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L.A. Westside Thrives During Real Estate Slump

March 3, 2008

Los Angeles's Westside Thrives During Real Estate Slump

Monday March 10, 2008

Despite US subprime mortgage crisis, demand for luxury LA real estate remains high

     BEVERLY HILLS, Calif., March 10 /PRNewswire/ -- It's been a busy week for
Myra Nourmand and her two assistants. The Beverly Hills real estate broker
just sold an $8.45 million property in Pacific Palisades and picked up two
listings: a $9.25 million home in Hancock Park and a $10.25 million Brentwood
residence.

     Despite bursting real estate bubbles throughout the US, certain markets
remain strong. Take Los Angeles, for example. Throughout LA's Westside, which
includes Beverly Hills, Bel Air, Malibu, and Brentwood, the demand for
property still exceeds inventory. One reason may be the large number of highwealth
individuals that live in Los Angeles. According to an April 2007 report
in CNNMoney.com, L.A. County has the highest number of millionaire households
in the country. The region boasts 268,138 millionaire households, which make
up 3% of the national total.

     While foreclosures and subprime fallout make their way into the headlines
and stump speeches of presidential candidates like Hilary Clinton, it's
business as usual for real estate brokers representing the most prestigious
zip codes. "There's no mortgage crisis here. In fact, I haven't had any
clients sell as a result of a foreclosure," says Nourmand, top-producing real
estate broker and author of the book From Homemaker to Breadwinner
(http://www.myranourmand.com). Her yearly sales in 2007 were in excess of
$100,000,000, and based on sales so far, she expects similar results in 2008.

     But the news isn't all good in luxury real estate. Nourmand says that the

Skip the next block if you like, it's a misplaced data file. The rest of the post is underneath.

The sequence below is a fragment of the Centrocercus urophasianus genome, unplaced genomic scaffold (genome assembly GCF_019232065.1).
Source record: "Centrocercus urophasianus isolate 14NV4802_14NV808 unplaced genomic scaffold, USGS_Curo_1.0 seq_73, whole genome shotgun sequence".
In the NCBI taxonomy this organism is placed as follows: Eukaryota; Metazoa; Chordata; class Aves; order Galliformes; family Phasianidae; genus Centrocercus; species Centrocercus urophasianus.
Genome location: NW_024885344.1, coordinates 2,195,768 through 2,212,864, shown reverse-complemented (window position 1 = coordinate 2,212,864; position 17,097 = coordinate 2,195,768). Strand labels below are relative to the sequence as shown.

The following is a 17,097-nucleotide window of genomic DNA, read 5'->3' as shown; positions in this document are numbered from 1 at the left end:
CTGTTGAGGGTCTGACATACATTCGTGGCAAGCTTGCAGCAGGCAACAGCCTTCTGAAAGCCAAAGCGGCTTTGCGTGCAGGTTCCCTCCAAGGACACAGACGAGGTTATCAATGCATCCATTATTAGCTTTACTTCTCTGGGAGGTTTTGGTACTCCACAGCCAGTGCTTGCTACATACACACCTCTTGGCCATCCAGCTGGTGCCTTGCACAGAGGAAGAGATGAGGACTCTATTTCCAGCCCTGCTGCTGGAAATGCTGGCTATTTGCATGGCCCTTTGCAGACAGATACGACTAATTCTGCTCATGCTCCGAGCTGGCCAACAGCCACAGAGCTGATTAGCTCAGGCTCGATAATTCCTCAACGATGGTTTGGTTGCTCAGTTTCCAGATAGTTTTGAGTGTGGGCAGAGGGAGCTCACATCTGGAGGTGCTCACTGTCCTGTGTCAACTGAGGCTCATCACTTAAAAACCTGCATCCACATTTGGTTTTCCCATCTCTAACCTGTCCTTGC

negative coverage has raised fears. "I've had to spend more time educating
clients because they're reading the newspapers and getting nervous. Thankfully
the comps speak for themselves," says Nourmand. What are comps? They are the
prices of comparable properties in a neighborhood. A seller will use
comparables to determine the home's asking price, and buyers use comparables
when they make an offer. But in the high-end market, where homes are often
sold through private negotiations, comparables may be a secret held by only a
few agents.

     Nourmand is one of these. Having specialized in LA's Westside for nearly
20 years, she is a human Wikipedia of her community's sales history. Walking
along the Flats of Beverly Hills, the prestigious enclave of Hollywood's Alisters,
she can describe precise details about a home's past - from its
renovations over the last 15 years to soil test results and mold analyses.
According to Nourmand, the comparables throughout LA's high-end real estate
reflect that property prices remain stable.

     "If a house is priced accurately and its location is great, then it's
likely to sell quickly. Case in point, I recently listed a $6.2 million Beverly
Hills property. It was incredible, but even I had my misgivings about
how soon I could sell it. A buyer snatched it up in two weeks," says Nourmand.

To learn more about high-end real estate sales trends and the book From
Homemaker to Breadwinner, visit Myra Nourmand's blog at
http://www.myranourmand.com/blog.php.


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